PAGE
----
|CoEE in Stem Cell|
FOR IMMEDIATE RELEASE
Contact: Vicky Agnew
MUSC Hollings Cancer Center
Phone: (843) 792-0376
Mobile: (843) 697-6208
Center in Cancer and Stem Cell Biology and Therapy Will Position South Carolina As Leader in Bioengineering and Biomedicine
COLUMBIA, S.C. June 16, 2008 — While survival rates have improved over the years with standard cancer therapies that utilize surgery, chemotherapy, and radiation to attack cancer tumors, cancer remains one of the significant threats to public health. A recently approved Center of Economic Excellence (CoEE), to be housed at MUSC's Hollings Cancer Center, will seek to improve cancer outcomes by developing new therapeutic options for killing cancer stem cells and stem cell replacement.
The CoEE in Cancer Stem Cell Biology and Therapy was recently approved by the CoEE Review Board for $5 million in state funding through the South Carolina Research Centers of Economic Excellence Act. Health Sciences South Carolina, along with other philanthropic funding, will provide the $5 million dollar-for-dollar match required by the state.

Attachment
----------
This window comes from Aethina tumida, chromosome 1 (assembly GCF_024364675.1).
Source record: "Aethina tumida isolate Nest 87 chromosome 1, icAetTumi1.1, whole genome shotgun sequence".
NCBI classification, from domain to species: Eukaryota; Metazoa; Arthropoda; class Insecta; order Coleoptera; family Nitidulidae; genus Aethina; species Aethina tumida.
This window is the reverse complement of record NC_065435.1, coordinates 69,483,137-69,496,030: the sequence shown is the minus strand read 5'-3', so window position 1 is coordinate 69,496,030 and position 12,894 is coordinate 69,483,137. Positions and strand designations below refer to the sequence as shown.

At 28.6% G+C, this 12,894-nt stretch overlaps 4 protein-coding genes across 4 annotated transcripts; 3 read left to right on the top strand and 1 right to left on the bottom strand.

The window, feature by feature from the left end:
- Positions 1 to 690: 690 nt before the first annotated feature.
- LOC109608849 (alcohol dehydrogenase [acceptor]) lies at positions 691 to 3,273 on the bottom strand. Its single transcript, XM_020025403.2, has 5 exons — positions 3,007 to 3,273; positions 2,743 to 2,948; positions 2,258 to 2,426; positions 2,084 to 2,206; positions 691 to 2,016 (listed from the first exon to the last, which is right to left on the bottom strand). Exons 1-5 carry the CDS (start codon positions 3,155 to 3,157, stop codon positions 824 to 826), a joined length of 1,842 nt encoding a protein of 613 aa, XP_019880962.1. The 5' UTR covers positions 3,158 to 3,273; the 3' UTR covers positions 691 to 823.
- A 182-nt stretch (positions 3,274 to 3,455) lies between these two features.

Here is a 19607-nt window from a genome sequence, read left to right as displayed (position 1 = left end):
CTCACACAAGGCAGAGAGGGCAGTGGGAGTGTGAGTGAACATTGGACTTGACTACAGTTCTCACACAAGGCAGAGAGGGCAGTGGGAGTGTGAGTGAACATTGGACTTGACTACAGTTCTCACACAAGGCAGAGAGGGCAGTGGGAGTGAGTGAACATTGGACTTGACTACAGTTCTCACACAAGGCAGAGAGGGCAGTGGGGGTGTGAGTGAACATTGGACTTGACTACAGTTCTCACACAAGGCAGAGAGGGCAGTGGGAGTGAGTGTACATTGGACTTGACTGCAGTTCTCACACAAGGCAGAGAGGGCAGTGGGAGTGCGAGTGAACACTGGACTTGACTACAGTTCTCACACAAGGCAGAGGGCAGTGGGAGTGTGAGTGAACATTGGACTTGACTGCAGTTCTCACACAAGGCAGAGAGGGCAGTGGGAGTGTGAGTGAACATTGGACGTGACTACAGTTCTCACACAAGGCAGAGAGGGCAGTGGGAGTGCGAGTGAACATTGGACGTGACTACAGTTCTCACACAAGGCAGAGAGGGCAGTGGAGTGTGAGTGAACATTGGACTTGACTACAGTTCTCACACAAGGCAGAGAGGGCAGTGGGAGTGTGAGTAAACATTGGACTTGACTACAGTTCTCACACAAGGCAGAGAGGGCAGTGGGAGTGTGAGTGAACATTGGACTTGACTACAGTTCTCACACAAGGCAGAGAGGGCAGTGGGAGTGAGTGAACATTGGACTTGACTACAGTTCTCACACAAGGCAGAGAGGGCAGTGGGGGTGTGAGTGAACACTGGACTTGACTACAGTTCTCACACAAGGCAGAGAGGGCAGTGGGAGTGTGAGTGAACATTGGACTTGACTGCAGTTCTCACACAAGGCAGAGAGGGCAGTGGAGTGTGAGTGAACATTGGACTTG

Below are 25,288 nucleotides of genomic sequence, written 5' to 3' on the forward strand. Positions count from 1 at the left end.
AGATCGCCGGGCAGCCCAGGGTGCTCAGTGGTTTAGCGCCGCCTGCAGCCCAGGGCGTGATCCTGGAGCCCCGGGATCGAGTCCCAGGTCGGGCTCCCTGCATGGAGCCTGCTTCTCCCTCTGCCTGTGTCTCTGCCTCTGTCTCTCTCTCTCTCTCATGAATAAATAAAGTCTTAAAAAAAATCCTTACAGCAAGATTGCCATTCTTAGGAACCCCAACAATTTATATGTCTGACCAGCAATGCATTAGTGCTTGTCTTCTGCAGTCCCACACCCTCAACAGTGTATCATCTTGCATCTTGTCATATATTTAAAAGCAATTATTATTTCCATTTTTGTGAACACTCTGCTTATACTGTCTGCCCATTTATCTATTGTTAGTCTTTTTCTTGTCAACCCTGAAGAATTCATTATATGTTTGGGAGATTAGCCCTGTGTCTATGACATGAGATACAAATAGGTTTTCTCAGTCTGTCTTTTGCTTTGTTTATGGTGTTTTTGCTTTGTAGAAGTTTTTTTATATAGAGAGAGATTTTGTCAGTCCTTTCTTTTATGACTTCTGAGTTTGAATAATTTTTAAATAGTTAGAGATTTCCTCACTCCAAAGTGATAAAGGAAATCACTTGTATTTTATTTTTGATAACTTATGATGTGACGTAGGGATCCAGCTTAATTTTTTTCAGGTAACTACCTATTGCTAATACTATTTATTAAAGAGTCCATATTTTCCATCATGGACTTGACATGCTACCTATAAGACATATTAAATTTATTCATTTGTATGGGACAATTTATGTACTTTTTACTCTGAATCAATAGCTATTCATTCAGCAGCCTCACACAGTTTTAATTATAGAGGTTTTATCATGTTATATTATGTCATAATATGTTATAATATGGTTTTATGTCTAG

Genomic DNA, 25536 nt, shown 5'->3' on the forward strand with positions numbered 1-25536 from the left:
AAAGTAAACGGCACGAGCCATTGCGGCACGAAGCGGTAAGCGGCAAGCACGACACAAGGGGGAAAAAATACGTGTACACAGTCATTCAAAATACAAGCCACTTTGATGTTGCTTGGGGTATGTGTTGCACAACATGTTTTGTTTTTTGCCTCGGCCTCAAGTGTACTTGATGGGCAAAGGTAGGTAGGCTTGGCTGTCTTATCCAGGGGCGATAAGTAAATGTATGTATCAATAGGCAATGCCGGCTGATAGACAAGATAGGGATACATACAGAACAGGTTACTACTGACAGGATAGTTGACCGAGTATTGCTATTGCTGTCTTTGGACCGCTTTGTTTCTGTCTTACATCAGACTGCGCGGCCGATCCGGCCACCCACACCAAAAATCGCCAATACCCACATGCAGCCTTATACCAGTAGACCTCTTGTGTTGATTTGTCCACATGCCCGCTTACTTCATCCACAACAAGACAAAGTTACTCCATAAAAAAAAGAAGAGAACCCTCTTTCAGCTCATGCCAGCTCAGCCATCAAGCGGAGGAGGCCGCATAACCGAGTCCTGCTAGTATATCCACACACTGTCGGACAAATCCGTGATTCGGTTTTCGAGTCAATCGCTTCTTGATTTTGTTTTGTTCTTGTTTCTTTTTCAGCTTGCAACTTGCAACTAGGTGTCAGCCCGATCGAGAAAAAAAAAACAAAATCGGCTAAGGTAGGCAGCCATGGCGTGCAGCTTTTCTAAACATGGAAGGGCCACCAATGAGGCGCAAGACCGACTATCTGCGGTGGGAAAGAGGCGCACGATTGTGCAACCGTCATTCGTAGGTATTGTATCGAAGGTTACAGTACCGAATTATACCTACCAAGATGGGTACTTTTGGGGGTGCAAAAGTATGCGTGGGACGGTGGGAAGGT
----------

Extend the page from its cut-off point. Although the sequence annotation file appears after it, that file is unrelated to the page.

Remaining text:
The Medical University of South Carolina (MUSC), home to the Hollings Cancer Center (HCC) and four other cancer-related CoEEs, will lead the new CoEE in Cancer Stem Cell Biology and Therapy, and will work in close collaboration with Clemson and other HSSC member institutions. The focus of the CoEE is two-fold: first, identify ways to use the body’s stem cells found in bone marrow or adult organs as treatment targets for cancer therapy; second, develop and market the bioengineering aspects of stem cell collection and utilization for more functional and adaptable clinical applications.
The Center will have two endowed chairs, cancer cellular research and cancer bioengineering research, which will reside at MUSC. Recruiting for nationally respected researchers is underway. MUSC’s certified Bone Marrow Transplant program and National Institutes of Health-funded General Clinical Research Center will further enhance research efforts. The Center will interface with other CoEEs that address cancer and regenerative medicine, leveraging the intellectual talent at MUSC and Clemson.
Andrew Kraft, MD, HCC director, is the Center’s principal contact. He says the CoEE in Cancer Stem Cell Biology and Therapy will position South Carolina as a leader in this new transdisciplinary field, which merges bioengineering and biomedicine. “This CoEE will provide the resources to recruit outstanding individuals to explore the function and inhibition of cancer stem cells, and in so doing, may lead to exciting new stem cell-based cancer therapies that will improve survival rates and create new economic opportunities for South Carolina,” says Dr. Kraft.